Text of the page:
18 May 2021 Blog Post: CDC, Masks and “The Science”

I – like most of you – was completely caught off guard by the @CDCGov guidance this week stating that if you have been fully vaccinated then you can “resume activities without wearing a mask or staying 6 feet apart.” As somebody who has been wearing a N95 for my entire workday since March of 2020, nobody had more reason to be thrilled on an individual level than I.  Except, I wasn’t.

The announcement seemed to catch most municipalities off stride as well, as evidenced both by an initial muted response as well as some very long press interviews by the CDC Director on weekend news programs. California State Health Department and the Los Angeles County Health Department, as you probably know, announced that mask mandates would extend until June 15th, 2021. The same day that our functionally abandoned tier system is officially abandoned.

What is interesting to me is that both the CDC and our State/County/Local Health Departments are wrong. Further, this indistinct messaging (apparently the CDC did not have discussions with hardly anybody in state or local governments about their announcement) is emblematic of how disrupted our public health system has become. Traditionally, the CDC functions in an advisory role and provides expertise. Public health decision-making and communication is the role of the municipal health department. From the outset of the pandemic, however, the Executive Branch essentially discredited them as experts and, so, this most recent communication seems to be an attempt to restore their former luster.

However, neither the CDC nor California State pronouncements make any sense.  Why?  The core issue in public health communication lies in the Venn diagram of personal versus public health and, in this case, the CDC made the wrong call. They have over-emphasized the personal over the collective risk.  Let me explain further. (Side note:  for future reference, this disconnect can be identified when folks start talking about ‘the science.’)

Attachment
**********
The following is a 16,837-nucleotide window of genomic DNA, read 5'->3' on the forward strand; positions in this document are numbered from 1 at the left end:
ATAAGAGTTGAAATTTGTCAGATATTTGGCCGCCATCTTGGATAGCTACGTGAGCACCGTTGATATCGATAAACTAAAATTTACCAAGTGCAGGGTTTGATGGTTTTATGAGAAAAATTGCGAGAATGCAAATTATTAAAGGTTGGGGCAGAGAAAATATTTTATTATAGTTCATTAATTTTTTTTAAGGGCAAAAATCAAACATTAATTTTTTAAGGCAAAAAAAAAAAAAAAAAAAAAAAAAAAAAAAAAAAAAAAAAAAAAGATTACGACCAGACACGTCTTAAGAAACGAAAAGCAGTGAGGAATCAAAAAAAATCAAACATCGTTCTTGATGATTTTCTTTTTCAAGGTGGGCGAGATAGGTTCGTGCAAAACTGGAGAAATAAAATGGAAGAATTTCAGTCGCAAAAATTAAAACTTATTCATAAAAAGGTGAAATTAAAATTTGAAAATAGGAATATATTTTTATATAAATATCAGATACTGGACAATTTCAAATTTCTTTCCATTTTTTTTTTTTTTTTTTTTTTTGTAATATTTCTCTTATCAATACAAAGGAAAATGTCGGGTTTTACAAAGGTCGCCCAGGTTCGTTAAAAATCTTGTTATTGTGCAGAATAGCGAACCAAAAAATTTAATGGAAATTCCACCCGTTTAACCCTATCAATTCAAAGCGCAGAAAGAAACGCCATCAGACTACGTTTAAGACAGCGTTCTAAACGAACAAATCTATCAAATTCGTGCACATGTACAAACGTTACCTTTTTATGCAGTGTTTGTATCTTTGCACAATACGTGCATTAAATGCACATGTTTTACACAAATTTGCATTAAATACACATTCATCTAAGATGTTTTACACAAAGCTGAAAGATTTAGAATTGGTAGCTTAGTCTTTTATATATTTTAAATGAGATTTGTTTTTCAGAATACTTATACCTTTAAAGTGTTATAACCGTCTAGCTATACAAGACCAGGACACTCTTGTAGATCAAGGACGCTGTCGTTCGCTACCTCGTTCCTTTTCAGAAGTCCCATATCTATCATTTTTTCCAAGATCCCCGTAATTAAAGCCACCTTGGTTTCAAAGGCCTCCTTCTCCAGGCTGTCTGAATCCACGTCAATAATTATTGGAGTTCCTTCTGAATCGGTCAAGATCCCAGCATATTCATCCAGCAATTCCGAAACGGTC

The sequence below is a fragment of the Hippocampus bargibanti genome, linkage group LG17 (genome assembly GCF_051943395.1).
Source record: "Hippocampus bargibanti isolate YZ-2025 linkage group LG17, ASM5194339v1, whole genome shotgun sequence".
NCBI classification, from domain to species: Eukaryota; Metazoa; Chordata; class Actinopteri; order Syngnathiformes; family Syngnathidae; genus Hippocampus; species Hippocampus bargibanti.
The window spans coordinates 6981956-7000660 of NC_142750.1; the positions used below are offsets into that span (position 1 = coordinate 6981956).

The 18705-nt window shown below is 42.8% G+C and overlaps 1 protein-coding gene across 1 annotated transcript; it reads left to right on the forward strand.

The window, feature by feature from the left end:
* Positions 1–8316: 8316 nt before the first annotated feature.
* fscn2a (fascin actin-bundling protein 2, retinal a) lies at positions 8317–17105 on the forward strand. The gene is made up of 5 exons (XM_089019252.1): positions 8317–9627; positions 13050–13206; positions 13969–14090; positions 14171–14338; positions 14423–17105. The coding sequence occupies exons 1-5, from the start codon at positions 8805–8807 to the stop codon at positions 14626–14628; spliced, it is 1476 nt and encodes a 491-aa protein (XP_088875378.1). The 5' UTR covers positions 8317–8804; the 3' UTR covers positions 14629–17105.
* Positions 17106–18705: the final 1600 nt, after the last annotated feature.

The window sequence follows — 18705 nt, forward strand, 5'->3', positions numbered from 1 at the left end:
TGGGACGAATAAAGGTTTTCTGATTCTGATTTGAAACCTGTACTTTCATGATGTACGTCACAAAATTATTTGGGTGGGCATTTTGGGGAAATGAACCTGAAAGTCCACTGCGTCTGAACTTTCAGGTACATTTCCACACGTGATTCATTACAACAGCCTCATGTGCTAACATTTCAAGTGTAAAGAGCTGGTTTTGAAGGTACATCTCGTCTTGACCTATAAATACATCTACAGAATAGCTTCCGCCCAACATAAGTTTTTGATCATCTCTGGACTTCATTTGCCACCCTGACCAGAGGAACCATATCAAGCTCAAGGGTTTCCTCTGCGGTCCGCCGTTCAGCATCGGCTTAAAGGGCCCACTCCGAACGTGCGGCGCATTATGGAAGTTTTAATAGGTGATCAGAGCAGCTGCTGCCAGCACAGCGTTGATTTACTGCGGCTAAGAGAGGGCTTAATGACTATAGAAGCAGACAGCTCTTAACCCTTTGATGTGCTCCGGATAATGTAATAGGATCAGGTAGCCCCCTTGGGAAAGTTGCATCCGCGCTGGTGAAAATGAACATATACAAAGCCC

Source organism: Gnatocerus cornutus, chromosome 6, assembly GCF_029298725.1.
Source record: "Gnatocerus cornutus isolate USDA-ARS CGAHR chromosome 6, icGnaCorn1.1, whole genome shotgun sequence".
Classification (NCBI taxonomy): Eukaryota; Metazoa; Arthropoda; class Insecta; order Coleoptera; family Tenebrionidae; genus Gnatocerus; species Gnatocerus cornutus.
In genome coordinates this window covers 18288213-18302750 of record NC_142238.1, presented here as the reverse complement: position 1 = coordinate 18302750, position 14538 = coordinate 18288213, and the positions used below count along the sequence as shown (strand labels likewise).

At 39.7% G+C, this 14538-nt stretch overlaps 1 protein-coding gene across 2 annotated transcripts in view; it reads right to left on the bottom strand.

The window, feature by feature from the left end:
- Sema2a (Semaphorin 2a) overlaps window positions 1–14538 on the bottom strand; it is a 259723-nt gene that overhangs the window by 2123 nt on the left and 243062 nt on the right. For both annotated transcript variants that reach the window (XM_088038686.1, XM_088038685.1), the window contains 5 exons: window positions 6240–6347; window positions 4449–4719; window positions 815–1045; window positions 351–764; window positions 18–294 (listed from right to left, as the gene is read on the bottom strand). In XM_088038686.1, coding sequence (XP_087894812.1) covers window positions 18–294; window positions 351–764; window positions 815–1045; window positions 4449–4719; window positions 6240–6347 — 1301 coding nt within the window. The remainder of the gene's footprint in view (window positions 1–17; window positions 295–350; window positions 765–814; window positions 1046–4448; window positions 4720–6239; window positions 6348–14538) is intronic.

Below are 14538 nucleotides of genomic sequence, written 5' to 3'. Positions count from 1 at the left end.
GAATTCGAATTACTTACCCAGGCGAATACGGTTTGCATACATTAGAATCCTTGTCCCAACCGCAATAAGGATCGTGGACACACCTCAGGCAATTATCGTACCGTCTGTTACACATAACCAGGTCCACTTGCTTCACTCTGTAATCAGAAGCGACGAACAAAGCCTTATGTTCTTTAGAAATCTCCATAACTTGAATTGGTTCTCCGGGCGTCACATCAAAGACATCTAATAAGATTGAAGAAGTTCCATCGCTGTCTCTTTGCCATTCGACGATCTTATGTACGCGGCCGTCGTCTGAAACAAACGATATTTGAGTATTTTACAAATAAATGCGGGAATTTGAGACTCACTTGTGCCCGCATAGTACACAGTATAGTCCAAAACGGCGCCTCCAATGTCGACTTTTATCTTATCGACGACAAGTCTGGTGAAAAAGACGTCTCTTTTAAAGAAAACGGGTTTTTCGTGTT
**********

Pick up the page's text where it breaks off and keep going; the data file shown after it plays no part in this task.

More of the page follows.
At the individual level, the CDC has set forth a perfectly valid recommendation. In my own clinical experience I have only seen a handful of COVID-19 infections after vaccination. In all of these instances, the exposure occurred 3-4 days after vaccination, well within the 5 week window of safety recommended by Pfizer and Moderna. Interestingly, the J&J vaccine guidance suggests that one is fully protected from infection two weeks after the jab – although the New York Yankees’ experience might make us rethink that recommendation and extend it to five weeks (a topic for another time).

However, at the population level the CDC has completely overstepped their bounds. Any communication of this magnitude needs to be more carefully signaled, explained and then applied. For instance, the CDC could have shared vaccination percentage targets or incidence rate goals or hospitalization metrics as a way to gauge the loosening of restrictions. Instead, they incited a wholesale mad dash for the door that has left some states simply abandoning all mask guidance whatsoever (even among the unvaccinated) or other states (like North Carolina) which had clearly delineated metrics for mask lifting to simply open up.